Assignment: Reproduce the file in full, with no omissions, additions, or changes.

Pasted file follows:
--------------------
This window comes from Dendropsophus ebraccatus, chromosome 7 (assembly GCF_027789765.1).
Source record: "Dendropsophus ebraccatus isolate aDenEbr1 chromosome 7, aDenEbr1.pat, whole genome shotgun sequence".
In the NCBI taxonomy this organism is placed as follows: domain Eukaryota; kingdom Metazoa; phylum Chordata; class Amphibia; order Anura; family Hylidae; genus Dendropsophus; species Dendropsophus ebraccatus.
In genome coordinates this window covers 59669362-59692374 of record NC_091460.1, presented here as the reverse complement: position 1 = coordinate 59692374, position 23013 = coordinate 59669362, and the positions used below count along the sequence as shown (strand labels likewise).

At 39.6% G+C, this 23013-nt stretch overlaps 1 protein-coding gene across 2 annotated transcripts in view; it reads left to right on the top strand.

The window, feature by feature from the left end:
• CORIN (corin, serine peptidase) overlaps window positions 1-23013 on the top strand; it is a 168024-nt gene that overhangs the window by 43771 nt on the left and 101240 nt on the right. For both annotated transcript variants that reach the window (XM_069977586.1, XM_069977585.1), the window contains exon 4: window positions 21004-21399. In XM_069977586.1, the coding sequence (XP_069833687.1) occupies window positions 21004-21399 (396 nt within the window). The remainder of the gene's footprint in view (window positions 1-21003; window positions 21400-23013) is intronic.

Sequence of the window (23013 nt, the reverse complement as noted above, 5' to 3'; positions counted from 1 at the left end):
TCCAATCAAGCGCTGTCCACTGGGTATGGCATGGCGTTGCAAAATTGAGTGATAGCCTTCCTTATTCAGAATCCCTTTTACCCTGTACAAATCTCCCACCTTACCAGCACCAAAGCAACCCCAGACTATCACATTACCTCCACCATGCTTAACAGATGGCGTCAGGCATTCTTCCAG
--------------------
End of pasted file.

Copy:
This window comes from Dendropsophus ebraccatus, chromosome 7 (assembly GCF_027789765.1).
Source record: "Dendropsophus ebraccatus isolate aDenEbr1 chromosome 7, aDenEbr1.pat, whole genome shotgun sequence".
In the NCBI taxonomy this organism is placed as follows: domain Eukaryota; kingdom Metazoa; phylum Chordata; class Amphibia; order Anura; family Hylidae; genus Dendropsophus; species Dendropsophus ebraccatus.
In genome coordinates this window covers 59669362-59692374 of record NC_091460.1, presented here as the reverse complement: position 1 = coordinate 59692374, position 23013 = coordinate 59669362, and the positions used below count along the sequence as shown (strand labels likewise).

At 39.6% G+C, this 23013-nt stretch overlaps 1 protein-coding gene across 2 annotated transcripts in view; it reads left to right on the top strand.

The window, feature by feature from the left end:
• CORIN (corin, serine peptidase) overlaps window positions 1-23013 on the top strand; it is a 168024-nt gene that overhangs the window by 43771 nt on the left and 101240 nt on the right. For both annotated transcript variants that reach the window (XM_069977586.1, XM_069977585.1), the window contains exon 4: window positions 21004-21399. In XM_069977586.1, the coding sequence (XP_069833687.1) occupies window positions 21004-21399 (396 nt within the window). The remainder of the gene's footprint in view (window positions 1-21003; window positions 21400-23013) is intronic.

Sequence of the window (23013 nt, the reverse complement as noted above, 5' to 3'; positions counted from 1 at the left end):
TCCAATCAAGCGCTGTCCACTGGGTATGGCATGGCGTTGCAAAATTGAGTGATAGCCTTCCTTATTCAGAATCCCTTTTACCCTGTACAAATCTCCCACCTTACCAGCACCAAAGCAACCCCAGACTATCACATTACCTCCACCATGCTTAACAGATGGCGTCAGGCATTCTTCCAG